In the absence of more fruitful "explanations" within society, each is therefore free to engender "implanations" (Being the Universe : a Metaphoric Frontier, 1999; Engendering 2052 through Re-imagining the Present, 2012; Eliciting a Universe of Meaning -- within a global information society of fragmenting knowledge and relationships, 2013).

Such a process of creative imagination (extensively explored in fiction) offers a means of reinterpreting continuing speculation, framed by the so-called simulation hypothesis, regarding the possibility that humanity dwells unwittingly inside a simulation. This is potentially consistent with recognition by some belief systems of the fundamental misperception of reality and the emptiness of form -- although the "simulation" may well be self-engendered. The challenge of "incomprehension" for all may then be more usefully framed through engendering "outcomprehension" (Living with Incomprehension and Uncertainty: re-cognizing the varieties of non-comprehension and misunderstanding, 2012).

What of the implications that one may oneself effectively engender and embody the Ponzi scheme pattern -- so skillfully projected onto problematic external globalization? Clearly there is a particular "cognitive twist" to be "re-cognized". How indeed, as "designers of the simulation", is "kidding oneself" as to its existence effected in reality as personally experienced -- Potemkin style?

Potentially far more problematic is the human sacrifice (whether voluntary or involuntary) considered appropriate at the highest level of the stepped pyramids of pre-Columbian cultures, notably Teotihuacan and Tenochtitlan (cf human sacrifice in Mayan culture, human sacrifice in Aztec culture). Heart-extraction by the priesthood was viewed as a means of liberating the istli and reuniting it with the Sun: the victim's transformed heart flies Sun-ward on a trail of blood (Ray Kerkhove, Dark Religion? Aztec Perspectives on Human Sacrifice, 2008). In this respect there is considerable irony to the experimental geometrical configuration of stacked 3D tori in that these take the form of a heart pattern, as previously explored (Cognitive heart dynamics framed by two tori in 3D, 2016).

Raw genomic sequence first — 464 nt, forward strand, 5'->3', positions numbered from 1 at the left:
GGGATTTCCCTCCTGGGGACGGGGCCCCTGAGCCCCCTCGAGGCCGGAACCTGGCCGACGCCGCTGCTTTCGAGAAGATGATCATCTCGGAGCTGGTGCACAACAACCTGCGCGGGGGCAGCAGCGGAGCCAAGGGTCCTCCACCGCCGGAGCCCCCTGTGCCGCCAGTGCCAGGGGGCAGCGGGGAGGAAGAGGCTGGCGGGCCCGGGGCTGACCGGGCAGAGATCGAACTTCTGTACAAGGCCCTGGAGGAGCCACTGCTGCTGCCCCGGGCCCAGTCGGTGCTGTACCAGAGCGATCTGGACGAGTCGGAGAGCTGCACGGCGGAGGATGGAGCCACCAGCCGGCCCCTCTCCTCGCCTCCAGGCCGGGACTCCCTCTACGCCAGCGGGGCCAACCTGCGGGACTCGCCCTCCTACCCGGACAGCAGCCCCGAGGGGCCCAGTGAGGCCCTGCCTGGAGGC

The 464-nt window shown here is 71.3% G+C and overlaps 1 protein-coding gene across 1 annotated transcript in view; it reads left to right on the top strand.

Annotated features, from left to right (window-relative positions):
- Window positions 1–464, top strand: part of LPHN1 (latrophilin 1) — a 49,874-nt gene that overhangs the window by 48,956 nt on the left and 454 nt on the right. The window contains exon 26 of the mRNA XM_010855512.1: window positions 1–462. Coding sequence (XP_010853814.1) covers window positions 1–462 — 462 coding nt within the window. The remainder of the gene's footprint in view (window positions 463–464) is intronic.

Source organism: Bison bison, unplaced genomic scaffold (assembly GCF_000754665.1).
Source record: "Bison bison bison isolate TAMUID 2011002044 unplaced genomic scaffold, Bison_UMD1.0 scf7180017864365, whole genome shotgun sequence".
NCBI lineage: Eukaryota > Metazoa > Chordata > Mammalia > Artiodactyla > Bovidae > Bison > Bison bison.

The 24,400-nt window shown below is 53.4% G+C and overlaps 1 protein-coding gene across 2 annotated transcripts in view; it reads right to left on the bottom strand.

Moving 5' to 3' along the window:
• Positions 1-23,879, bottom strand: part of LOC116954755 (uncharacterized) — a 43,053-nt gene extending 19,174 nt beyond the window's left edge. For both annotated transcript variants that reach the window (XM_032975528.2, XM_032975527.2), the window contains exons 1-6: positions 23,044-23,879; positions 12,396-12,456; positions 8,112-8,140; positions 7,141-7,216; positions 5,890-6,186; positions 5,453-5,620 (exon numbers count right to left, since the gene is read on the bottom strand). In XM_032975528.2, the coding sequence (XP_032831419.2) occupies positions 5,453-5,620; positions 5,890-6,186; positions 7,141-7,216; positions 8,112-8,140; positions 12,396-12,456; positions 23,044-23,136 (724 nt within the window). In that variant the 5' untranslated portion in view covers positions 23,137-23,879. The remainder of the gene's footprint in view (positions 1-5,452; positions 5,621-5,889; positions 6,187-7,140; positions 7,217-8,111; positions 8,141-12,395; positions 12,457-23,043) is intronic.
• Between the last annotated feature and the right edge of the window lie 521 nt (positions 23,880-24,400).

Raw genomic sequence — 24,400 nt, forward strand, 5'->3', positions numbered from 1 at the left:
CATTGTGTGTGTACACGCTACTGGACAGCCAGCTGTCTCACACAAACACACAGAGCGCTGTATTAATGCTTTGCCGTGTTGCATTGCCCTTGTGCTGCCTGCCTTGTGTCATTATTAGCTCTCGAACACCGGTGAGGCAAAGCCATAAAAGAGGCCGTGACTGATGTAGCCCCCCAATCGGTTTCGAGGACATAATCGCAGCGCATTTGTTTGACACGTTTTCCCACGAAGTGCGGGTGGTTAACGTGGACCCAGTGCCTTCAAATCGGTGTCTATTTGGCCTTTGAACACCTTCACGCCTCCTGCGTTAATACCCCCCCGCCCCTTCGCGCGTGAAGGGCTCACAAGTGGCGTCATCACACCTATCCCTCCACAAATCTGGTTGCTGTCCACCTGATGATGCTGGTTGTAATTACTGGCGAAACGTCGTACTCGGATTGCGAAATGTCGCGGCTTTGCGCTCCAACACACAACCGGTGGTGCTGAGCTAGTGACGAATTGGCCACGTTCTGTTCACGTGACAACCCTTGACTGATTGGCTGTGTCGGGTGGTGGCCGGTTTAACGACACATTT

Can a global Ponzi scheme be recognized as a contemporary variant of such a seemingly perverted "logic" -- epitomized by depiction of a stepped pyramid on the dollar bill? More curious is the above-mentioned process of "hope-mongering" associated with any "heartless" Ponzi scheme and its relation to the voluntary sacrifice made at this time by a jihadi on a pathway to heaven.

It is in this sense that the experience of humour may play a special role -- particularly since it is so systematically designed out of any multi-level academic model of repute. The argument has been developed separately (Humour and Play-Fullness: essential integrative processes in governance, religion and transdisciplinarity, 2005). The point is delightfully made in the following.

The Hazards of System Building
by Matthew Melko, System Builder
(Offered to participants at the Foundation for Integrative Education Conference, Oswego, August 1969; reproduced in Main Currents in Modern Thought, 269, 2)
  1. You identify with your system. It cost you blood to build it, and if it is attacked, it is your blood that is being shed.
  2. You cannot tolerate tentativeness, suspension of judgment, or anything that does not fit the system.
  3. You cannot apprehend anyone else's system unless it supports yours.
  4. You believe that other systems are based on selected data.
  5. Commitment to systems other than your own is fanaticism.
  6. You come to believe that your system entitles you to proprietorship of the entities within it.
  7. Since humour involves incongruity, and your system explains all seeming incongruities, you lose your sense of humour.
  8. You lose your humility.
  9. You accept all these points -- insofar as they apply to builders of other systems.
  10. So do I. (P.S. I hope I believe in the cult of fallibility)